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West Rowan High grad part of world record ‘T’ at UT

On TV

Photo courtesy of Joan Palmer NBC Today host Al Roker right, turns to the crowd at the University of Tennessee Wednesday morning that includes in the middle Sarah Ferguson, a 2016 graduate of West Rowan High and a member of the UT dance team.

It was a day when a weatherman became a letterman, and Rowan County’s Sarah Ferguson was a part of it.

As the third stop on his weeklong “Rokerthon 3,” Al Roker, the longtime weatherman on NBC’s “Today Show,” showed up at the University of Tennessee on Wednesday morning and enthusiastically helped in the formation of the world’s largest human letter.

Students and others were among the 4,223 people dressed in orange who formed the giant “T” on the football field of Neyland Stadium in Knoxville. They held the “t” for a good five minutes.

Ferguson, a 2016 graduate of West Rowan High School, was in the middle of it all, and even found some face-time with Roker on television. Her proud grandmother back home in Salisbury, Joan Palmer, was able to take a photograph of Sarah on television during one of Roker’s live reports.

Ferguson is a member of the UT dance team. Ferguson’s mother is Amanda Ferguson-Davis, and her stepfather is Josh Davis.

“Sarah is a wonderful dancer and has won several state awards,” Palmer said Wednesday. “Amanda is from Tennessee, and UT was the only college Sarah applied for and, of course, made the dance team. It was quite an event this morning — fun and exciting.”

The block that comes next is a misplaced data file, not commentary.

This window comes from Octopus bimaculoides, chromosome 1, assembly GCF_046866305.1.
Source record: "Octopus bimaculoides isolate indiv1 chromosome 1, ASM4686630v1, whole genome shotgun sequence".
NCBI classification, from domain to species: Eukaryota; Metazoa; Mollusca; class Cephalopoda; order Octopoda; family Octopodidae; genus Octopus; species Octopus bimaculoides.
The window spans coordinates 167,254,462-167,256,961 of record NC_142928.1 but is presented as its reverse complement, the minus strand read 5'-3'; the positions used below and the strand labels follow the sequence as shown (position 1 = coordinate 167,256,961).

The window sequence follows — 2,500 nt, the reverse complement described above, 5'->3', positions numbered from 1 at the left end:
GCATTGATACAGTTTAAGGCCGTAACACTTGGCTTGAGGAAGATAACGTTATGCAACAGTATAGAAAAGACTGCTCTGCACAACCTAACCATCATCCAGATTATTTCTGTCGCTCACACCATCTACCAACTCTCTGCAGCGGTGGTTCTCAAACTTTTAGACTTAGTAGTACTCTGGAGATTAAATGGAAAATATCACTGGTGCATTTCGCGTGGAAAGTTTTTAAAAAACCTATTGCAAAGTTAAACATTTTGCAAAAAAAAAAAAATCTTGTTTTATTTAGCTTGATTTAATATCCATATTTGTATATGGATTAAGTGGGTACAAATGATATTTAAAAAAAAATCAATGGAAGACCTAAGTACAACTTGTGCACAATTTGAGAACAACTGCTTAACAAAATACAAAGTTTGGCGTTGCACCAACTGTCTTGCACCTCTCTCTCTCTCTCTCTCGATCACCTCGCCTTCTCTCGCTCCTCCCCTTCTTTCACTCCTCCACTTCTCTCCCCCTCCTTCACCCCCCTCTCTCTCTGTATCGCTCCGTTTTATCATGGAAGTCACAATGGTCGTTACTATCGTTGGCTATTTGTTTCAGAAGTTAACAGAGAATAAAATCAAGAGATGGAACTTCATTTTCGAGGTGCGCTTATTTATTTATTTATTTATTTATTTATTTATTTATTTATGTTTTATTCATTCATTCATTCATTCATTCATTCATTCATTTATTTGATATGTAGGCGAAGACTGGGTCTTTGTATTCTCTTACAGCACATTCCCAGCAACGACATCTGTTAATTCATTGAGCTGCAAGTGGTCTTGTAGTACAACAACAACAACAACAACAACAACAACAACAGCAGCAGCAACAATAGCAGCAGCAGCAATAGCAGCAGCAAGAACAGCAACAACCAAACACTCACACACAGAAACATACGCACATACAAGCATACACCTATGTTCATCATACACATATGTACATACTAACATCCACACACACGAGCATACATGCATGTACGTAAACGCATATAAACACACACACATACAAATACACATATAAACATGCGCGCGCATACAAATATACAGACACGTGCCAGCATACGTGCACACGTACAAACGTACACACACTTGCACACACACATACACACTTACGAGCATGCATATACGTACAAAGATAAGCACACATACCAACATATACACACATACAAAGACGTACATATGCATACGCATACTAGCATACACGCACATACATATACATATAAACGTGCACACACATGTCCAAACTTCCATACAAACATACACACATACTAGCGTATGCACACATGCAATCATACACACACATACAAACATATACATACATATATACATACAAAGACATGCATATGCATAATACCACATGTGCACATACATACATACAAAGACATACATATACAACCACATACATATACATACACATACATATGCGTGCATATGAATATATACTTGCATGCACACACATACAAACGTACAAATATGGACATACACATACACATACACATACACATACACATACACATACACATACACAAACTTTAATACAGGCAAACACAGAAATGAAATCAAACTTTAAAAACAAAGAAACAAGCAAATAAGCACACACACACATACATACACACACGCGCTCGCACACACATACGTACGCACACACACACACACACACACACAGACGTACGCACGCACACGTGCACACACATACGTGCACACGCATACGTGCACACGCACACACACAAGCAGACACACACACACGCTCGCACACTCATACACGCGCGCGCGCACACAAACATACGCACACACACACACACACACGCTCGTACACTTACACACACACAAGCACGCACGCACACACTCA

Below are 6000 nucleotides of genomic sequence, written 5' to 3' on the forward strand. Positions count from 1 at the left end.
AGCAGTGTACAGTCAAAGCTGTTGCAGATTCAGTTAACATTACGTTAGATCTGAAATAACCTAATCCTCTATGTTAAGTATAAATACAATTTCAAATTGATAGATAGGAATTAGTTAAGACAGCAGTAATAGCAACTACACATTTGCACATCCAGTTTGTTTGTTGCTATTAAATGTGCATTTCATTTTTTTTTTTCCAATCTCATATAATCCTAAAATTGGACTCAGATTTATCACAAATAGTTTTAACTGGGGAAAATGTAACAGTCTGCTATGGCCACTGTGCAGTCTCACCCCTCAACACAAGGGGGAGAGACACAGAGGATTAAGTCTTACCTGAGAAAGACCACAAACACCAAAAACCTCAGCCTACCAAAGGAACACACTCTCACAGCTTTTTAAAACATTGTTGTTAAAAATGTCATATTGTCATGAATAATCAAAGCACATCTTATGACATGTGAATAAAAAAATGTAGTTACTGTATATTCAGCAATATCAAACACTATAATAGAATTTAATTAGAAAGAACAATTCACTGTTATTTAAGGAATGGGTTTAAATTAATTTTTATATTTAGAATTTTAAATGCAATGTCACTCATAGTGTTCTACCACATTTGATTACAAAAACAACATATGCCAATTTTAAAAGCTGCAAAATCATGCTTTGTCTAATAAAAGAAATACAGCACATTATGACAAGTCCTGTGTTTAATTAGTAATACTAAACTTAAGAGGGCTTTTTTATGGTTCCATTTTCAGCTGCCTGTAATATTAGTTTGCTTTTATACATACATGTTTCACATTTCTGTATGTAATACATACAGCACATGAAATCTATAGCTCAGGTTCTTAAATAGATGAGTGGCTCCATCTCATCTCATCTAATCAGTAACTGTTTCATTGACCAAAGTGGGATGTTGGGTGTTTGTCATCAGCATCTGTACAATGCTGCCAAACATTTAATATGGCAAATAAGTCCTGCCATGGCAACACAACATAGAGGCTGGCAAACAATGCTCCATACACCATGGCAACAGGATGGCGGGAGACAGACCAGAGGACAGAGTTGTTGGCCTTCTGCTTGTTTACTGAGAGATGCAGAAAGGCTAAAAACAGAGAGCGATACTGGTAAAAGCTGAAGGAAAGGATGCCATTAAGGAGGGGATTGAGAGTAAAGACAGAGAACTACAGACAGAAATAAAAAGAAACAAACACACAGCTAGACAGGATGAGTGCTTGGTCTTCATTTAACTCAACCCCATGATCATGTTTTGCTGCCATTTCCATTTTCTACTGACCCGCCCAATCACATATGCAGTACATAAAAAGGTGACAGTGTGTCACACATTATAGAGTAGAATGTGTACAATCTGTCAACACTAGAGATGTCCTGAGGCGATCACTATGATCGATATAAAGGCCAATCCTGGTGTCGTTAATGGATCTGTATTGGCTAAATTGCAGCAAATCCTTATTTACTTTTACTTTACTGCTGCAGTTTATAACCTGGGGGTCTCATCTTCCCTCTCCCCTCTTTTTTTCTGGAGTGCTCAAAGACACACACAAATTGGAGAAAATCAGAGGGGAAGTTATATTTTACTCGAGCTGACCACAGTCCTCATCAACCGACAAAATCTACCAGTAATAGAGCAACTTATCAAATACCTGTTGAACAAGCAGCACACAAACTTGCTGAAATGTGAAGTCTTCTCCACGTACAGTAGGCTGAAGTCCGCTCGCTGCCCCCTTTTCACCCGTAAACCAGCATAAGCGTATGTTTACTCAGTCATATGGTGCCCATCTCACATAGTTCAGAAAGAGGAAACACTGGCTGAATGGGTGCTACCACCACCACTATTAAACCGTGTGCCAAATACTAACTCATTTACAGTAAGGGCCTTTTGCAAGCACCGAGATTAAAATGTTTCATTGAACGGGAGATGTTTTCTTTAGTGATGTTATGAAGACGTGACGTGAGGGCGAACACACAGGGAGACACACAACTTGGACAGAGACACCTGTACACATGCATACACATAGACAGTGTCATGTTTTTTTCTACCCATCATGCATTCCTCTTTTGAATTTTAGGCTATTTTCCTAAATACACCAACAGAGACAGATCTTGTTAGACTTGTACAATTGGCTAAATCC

The power “T” serves as the University of Tennessee logo, and the marching band routinely forms the “T” during its football performances — but not one as big as Wednesday morning’s.

The “T” human letter of 4,223 people breaks the 2016 record by Queen’s University of Kingston, Canada, where 3,373 people formed a giant “Q.”

Roker’s Rokerthon had visited the University of Oklahoma on Monday and Northern Michigan University on Tuesday.

At Oklahoma, Roker helped the students set Guinness World Records for the largest human images of a cloud and lightning bolt. At Northern Michigan, he was part of the world record for the largest game of freeze tag.

— Mark Wineka

 

 

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